If you know what are background processes, you can directly proceed to see Setting the prompt.
Whenever we execute a time taking command, we don't see the prompt till the time command finishes. For example, when we execute
sleep 5s, shell will do nothing for 5 seconds but wait for the command (
sleep) to finish. After 5 seconds, we will see the prompt again.
Many times, commands are not worthy to wait till they finish their processing. For example, when you are compiling a project and it takes about a minute to complete. You can run the build in background by using
& at the end of command and you will be notified when background job is completed.
chinmay@CC-T480:~$ sleep 5 &  3683711 chinmay@CC-T480:~$ # After 5 seconds when we press Enter + Done sleep 5 chinmay@CC-T480:~$
Here what we did was put
sleep 5 task in background and we got the background process ID that is
3683711. After 5 or more seconds when we enter a new command just press Enter, we see that the background job
sleep 5 is completed by seeing
Done sleep 5.
When building a project we can send the build process in background and while waiting for it to complete, we can do some other task. If we are using
make to build a project and it takes about a minute to complete, we can use
make >/dev/null 2>&1 & to build in background and not display any info/error logs while also making the shell prompt usable to give other commands.
We can also stop a process by hitting
Ctrl-Z and this will also send the task in background. But in this case, task will not run in background but will be stopped until resumed by command
fg in same terminal. We can see the background tasks by command
03:26:34 $ sleep 10 ^Z + Stopped sleep 10 03:26:36 $ jobs + Stopped sleep 10 03:26:38 $ fg sleep 10 03:26:45 $ jobs 03:26:47 $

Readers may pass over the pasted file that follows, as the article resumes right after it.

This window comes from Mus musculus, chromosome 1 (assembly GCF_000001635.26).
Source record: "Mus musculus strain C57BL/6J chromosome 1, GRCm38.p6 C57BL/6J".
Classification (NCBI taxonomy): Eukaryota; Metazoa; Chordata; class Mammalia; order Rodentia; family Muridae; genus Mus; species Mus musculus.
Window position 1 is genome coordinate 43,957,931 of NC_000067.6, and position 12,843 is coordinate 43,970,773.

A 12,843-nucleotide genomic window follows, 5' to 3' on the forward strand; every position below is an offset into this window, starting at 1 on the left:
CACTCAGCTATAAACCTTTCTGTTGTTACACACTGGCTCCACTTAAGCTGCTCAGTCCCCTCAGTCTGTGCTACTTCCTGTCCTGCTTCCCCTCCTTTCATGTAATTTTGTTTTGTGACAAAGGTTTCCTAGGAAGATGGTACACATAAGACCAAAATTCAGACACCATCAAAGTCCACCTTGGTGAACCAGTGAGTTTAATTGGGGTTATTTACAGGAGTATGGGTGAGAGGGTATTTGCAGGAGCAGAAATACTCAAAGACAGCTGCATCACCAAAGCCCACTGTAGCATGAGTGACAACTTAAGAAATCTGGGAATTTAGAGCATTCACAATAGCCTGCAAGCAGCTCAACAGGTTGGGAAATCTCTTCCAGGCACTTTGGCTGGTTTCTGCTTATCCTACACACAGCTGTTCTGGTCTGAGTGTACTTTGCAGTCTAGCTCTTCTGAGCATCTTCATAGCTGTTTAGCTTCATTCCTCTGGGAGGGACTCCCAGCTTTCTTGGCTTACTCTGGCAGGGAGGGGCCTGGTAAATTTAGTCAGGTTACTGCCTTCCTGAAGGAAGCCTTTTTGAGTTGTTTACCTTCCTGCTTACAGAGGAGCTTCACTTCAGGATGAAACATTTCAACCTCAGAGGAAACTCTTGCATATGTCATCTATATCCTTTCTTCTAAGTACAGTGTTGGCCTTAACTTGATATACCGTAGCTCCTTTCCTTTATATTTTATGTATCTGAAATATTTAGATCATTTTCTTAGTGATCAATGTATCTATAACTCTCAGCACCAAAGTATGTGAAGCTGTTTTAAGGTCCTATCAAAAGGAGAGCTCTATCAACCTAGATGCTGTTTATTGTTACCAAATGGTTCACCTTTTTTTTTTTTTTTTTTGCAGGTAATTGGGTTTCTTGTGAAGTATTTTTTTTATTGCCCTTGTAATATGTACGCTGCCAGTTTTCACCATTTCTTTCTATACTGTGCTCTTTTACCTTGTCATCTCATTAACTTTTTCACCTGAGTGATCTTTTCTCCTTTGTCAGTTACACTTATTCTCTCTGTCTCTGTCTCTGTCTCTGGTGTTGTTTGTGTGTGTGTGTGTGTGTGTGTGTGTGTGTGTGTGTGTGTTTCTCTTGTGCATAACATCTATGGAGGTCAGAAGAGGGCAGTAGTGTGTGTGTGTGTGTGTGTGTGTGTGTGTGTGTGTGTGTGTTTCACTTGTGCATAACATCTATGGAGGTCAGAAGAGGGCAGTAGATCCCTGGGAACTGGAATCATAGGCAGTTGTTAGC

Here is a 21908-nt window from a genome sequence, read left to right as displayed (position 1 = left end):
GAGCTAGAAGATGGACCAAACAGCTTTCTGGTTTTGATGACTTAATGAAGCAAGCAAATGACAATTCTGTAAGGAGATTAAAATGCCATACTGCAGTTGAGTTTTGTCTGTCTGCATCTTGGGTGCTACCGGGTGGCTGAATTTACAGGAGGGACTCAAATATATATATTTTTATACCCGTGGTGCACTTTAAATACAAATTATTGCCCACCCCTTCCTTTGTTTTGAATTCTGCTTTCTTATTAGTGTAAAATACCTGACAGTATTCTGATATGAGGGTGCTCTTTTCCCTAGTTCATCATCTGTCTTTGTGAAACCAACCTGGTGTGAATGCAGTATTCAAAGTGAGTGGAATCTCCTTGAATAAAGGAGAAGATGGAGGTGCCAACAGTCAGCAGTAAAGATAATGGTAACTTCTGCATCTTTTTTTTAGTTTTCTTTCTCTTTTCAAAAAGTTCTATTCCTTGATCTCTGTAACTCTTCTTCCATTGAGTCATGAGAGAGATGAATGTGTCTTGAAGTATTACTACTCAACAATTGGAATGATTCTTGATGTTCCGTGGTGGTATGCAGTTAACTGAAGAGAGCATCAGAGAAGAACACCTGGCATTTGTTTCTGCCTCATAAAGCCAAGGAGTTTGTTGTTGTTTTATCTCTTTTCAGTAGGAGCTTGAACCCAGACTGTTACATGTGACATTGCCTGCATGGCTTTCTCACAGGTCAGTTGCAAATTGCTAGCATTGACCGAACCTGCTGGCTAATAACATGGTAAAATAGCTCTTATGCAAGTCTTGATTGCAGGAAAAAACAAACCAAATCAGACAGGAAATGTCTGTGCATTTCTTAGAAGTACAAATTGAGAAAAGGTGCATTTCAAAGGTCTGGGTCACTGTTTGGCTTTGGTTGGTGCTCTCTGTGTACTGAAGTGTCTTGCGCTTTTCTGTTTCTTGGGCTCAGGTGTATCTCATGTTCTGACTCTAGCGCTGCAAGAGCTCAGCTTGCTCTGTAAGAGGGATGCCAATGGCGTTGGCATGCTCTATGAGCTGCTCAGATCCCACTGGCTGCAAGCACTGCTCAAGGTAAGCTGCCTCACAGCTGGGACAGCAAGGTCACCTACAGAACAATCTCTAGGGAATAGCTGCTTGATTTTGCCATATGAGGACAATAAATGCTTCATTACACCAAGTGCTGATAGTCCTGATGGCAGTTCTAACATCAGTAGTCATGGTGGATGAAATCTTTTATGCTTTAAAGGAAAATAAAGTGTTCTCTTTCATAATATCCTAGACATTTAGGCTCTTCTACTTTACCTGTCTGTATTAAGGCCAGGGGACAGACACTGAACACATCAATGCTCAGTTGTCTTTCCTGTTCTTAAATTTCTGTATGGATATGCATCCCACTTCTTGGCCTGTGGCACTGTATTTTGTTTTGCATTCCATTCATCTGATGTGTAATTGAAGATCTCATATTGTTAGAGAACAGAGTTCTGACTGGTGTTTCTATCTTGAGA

Another common use of sending task to background is while using
vim or other terminal based editor. When we need to run some commands in terminal, we can just hit
ctrl-z in normal mode and
vim will be stopped. This way we can have our terminal prompt for running commands. When done with terminal, we can switch back to
Bash prompt can be set by setting the environment variable
PS1. We will update this variable to get number of background jobs in our prompt.
If we see manual page for
bash, we can see that it says we can use
\j to show number of jobs
\j the number of jobs currently managed by the shell
But most of the times we have 0 jobs running in background and displaying a 0 every time is not so tidy approach.
We can use a simple bash command to print the jobs in the prompt if they are more than 0.
[ \j -gt 0 ] && echo \j
\j is the number of background jobs. What we are doing is checking if it's greater than 0, if yes, then print (
echo) in the prompt else not.
A simple shell prompt including the current directory and number of background processes can be like
chinmay@CC-T480:~/Downloads$ PS1="\w\$([ \j -gt 0 ] && echo [\j]) $ " ~/Downloads $ sleep 10 ^Z + Stopped sleep 10 ~/Downloads $ sleep 15 ^Z + Stopped sleep 15 ~/Downloads $ vi + Stopped vi ~/Downloads $ jobs  Stopped sleep 10 - Stopped sleep 15 + Stopped vi ~/Downloads $ fg 2 sleep 15 ~/Downloads $ fg 1 sleep 10 ~/Downloads $ fg vi ~/Downloads $
Here the number of background processes will be listed inside square brackets.
Checkout designing a minimal bash prompt.